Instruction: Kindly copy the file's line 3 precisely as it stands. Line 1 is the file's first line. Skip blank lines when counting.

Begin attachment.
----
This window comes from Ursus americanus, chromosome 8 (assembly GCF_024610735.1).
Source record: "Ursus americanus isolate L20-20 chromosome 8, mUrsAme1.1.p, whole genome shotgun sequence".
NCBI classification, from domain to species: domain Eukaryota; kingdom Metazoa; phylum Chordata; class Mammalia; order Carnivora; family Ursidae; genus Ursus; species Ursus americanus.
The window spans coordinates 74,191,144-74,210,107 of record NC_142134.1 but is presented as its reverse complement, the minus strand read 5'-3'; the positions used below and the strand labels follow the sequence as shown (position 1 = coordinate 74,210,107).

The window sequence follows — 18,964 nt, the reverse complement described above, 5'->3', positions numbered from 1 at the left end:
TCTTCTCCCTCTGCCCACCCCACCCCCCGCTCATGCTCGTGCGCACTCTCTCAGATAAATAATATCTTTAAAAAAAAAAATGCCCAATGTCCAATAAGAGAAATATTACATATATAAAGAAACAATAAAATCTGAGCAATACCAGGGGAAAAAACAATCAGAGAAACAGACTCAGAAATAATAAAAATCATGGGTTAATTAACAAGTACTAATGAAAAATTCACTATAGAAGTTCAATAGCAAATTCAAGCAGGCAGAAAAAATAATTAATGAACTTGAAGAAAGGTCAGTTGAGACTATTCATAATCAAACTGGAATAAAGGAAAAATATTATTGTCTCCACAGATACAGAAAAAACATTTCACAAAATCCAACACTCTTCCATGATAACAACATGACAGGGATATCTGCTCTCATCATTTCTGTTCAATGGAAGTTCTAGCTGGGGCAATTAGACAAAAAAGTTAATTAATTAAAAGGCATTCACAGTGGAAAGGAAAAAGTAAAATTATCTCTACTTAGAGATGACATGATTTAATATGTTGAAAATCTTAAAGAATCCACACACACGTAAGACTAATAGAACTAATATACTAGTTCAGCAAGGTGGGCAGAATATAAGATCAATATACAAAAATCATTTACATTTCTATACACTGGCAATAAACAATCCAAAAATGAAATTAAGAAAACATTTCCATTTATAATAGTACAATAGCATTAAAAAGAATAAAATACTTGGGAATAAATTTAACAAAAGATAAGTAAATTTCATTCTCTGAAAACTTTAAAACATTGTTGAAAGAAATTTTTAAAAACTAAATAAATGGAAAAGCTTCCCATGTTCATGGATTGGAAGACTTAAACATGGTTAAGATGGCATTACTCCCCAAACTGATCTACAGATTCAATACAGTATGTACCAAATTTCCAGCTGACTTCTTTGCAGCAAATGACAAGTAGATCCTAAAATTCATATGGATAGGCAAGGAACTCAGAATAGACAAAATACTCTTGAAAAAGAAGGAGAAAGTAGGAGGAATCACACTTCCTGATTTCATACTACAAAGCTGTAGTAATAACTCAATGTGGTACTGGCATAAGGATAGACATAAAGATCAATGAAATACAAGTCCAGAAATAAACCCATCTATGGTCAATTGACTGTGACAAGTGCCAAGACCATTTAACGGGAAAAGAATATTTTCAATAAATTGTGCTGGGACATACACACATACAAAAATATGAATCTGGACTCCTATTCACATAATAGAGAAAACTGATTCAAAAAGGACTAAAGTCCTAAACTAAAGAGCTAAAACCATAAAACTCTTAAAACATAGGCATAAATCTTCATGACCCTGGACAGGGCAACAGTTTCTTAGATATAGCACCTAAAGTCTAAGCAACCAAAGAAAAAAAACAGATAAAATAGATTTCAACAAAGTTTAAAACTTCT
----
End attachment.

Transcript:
NCBI classification, from domain to species: domain Eukaryota; kingdom Metazoa; phylum Chordata; class Mammalia; order Carnivora; family Ursidae; genus Ursus; species Ursus americanus.